Gucci has gone crypto. The luxury brand announced it was accepting cryptocurrency payments at in-real-life stores in select stores in the United States; ultimately Gucci wants all its non-franchise shops to accept crypto.
The announcement is groundbreaking in two ways; it’s a strong reminder that cryptocurrency is not just the interest of HODL people or “true believers”, but is growing into an important retail option, albeit a high-end one.
If you went looking for a Gucci store that takes crypto in the earliest days of the project, you might not find much–only five stores were originally identified to launch this new approach. But five isn’t the limit, there are well over one hundred locations scheduled to go crypto as the operation expands.
Gucci’s initial ambitions were announced to include accepting virtual currencies at the following five in-person locations before rolling the program out to other stores:
- Wooster Street, New York, NY
- Rodeo Drive, Los Angeles, CA
- Miami Design District, Miami, FL
- Phipps Plaza, Atlanta, GA
- The Shops at Crystals, Las Vegas, NV
In general, where crypto payments are accepted they may require a reader or a QR code that is compatible with your smartphone crypto app. Some retailers may convert the crypto to real-world money while others may choose to keep the transaction in cryptocurrency instead.
For Gucci, the process basically involves the retailer emailing a link to the buyer. That link includes a QR code that enables the transaction. Gucci plans to support multiple currencies and at press time is not a Bitcoin loyalist.
You may be able to buy Gucci in person using the following cryptocurrencies where they are accepted by the retailer:
The luxury giant may also accept certain stablecoins tied to the United States Dollar.
Does it surprise you to learn that Gucci operates a Discord server? This luxury brand is, in addition to accepting cryptocurrency, working on its own NFT projects. One is known as SuperGucci and the other is called Gucci Grail. One source notes that Gucci may be the first luxury retailer to offer an NFT, and it is currently developing virtual real estate on The Sandbox.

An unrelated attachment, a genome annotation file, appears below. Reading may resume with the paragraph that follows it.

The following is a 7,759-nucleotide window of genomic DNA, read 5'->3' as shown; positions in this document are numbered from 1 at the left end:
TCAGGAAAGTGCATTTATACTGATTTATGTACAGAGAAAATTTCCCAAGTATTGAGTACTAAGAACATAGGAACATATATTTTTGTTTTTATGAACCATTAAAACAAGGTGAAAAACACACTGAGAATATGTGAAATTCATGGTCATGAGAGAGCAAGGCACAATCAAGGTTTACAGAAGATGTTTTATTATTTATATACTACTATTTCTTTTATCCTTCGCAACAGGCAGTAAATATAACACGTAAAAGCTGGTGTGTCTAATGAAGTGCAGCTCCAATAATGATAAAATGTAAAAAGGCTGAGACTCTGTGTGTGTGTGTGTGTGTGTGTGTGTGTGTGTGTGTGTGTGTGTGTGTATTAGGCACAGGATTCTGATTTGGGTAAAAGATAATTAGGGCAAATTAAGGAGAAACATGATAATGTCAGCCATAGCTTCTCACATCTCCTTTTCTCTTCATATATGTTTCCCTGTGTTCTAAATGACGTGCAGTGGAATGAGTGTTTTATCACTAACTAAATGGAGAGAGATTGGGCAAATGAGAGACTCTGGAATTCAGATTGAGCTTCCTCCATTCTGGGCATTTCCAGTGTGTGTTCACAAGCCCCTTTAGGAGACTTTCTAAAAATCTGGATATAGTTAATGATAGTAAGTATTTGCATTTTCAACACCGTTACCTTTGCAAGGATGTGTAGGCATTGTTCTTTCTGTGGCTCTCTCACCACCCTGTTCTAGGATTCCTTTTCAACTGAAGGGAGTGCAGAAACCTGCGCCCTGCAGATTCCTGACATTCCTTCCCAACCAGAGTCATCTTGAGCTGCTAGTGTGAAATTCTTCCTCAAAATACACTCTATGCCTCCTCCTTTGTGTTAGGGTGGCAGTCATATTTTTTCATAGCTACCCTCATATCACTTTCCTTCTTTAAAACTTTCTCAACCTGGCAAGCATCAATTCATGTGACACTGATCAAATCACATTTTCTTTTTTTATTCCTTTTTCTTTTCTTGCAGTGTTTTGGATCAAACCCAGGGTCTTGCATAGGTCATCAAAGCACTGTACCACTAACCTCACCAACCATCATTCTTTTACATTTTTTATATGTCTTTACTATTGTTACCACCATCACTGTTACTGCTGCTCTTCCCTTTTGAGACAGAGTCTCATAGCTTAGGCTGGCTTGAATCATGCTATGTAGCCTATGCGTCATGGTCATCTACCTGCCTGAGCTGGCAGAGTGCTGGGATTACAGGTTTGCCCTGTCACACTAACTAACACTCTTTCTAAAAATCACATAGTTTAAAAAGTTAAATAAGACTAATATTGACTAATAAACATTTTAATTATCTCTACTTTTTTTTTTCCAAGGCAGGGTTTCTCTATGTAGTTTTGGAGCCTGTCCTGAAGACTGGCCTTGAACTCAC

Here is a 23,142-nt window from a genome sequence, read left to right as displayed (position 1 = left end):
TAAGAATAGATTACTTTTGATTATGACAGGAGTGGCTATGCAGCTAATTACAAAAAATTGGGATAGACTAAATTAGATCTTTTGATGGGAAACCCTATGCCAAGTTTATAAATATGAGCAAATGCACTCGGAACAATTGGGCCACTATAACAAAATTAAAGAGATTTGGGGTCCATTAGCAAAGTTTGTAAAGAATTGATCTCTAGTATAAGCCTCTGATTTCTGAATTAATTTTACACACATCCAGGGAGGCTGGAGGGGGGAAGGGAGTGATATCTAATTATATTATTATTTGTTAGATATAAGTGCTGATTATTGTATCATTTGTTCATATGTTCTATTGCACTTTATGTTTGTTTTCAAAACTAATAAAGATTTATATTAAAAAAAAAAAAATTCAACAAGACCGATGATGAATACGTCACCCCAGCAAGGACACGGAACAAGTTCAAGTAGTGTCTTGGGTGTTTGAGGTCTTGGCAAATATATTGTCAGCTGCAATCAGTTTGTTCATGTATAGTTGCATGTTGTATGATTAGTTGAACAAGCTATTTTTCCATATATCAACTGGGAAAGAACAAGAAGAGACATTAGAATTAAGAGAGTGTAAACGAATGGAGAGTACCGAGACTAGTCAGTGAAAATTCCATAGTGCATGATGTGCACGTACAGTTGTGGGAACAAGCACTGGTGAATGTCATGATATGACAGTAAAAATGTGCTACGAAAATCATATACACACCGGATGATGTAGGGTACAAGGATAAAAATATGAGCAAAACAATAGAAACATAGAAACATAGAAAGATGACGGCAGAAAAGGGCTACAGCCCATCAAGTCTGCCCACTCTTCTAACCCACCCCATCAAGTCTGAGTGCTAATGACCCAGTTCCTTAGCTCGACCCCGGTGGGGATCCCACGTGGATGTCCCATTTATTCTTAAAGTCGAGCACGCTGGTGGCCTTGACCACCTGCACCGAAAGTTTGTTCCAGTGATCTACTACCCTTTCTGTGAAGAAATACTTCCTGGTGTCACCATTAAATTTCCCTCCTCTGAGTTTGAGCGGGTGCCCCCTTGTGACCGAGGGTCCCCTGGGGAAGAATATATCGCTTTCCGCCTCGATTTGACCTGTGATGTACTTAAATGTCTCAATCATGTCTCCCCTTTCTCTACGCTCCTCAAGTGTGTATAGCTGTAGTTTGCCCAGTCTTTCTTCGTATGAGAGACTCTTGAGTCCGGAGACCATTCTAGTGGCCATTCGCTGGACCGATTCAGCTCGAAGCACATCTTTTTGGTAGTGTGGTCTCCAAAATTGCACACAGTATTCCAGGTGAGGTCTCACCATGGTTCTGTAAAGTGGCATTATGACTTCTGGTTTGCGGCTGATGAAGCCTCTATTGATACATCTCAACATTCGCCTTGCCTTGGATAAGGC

Owning these NFTs means being offered member access to a pre-order for Gucci collections that have not yet been offered to the public. It’s a telling and crypto-savvy move. But will it work for those who are not NFT enthusiasts and have a more casual relationship with crypto?
It may be too early to tell whether the interest in cryptocurrency is a fad or a real long-tail business strategy that will still be operating in 10 years’ time.
But there are indications that this involvement in alternative payments and the blockchain is a growing trend. Other luxury brands are exploring their own crypto options. Off-White, and Philipp Plein have both announced crypto payment programs for their Paris, Milan, and London shops.
Off-White uses a policy that may catch on among retailers; you have no payment limits when using crypto, but refunds can only be made in the local currency as store credit. That feels to some like an anticipatory anti-fraud measure; it is much different than Gucci’s stated plans to offer refunds only in crypto.
Both options carry a degree of risk. A refund in crypto for the purchase price might not be worth as much if the price of that currency drops in the meantime. The same is true for a store credit situation where the at-refund-time value of the cryptocurrency is lower than at purchase time.
Joe Wallace has covered real estate and financial topics, including crypto and NFTs since 1995. His work has appeared on Veteran.com, The Pentagon Channel, ABC and many print and online publications. Joe is a 13-year veteran of the United States Air Force and a former reporter for Air Force Television News.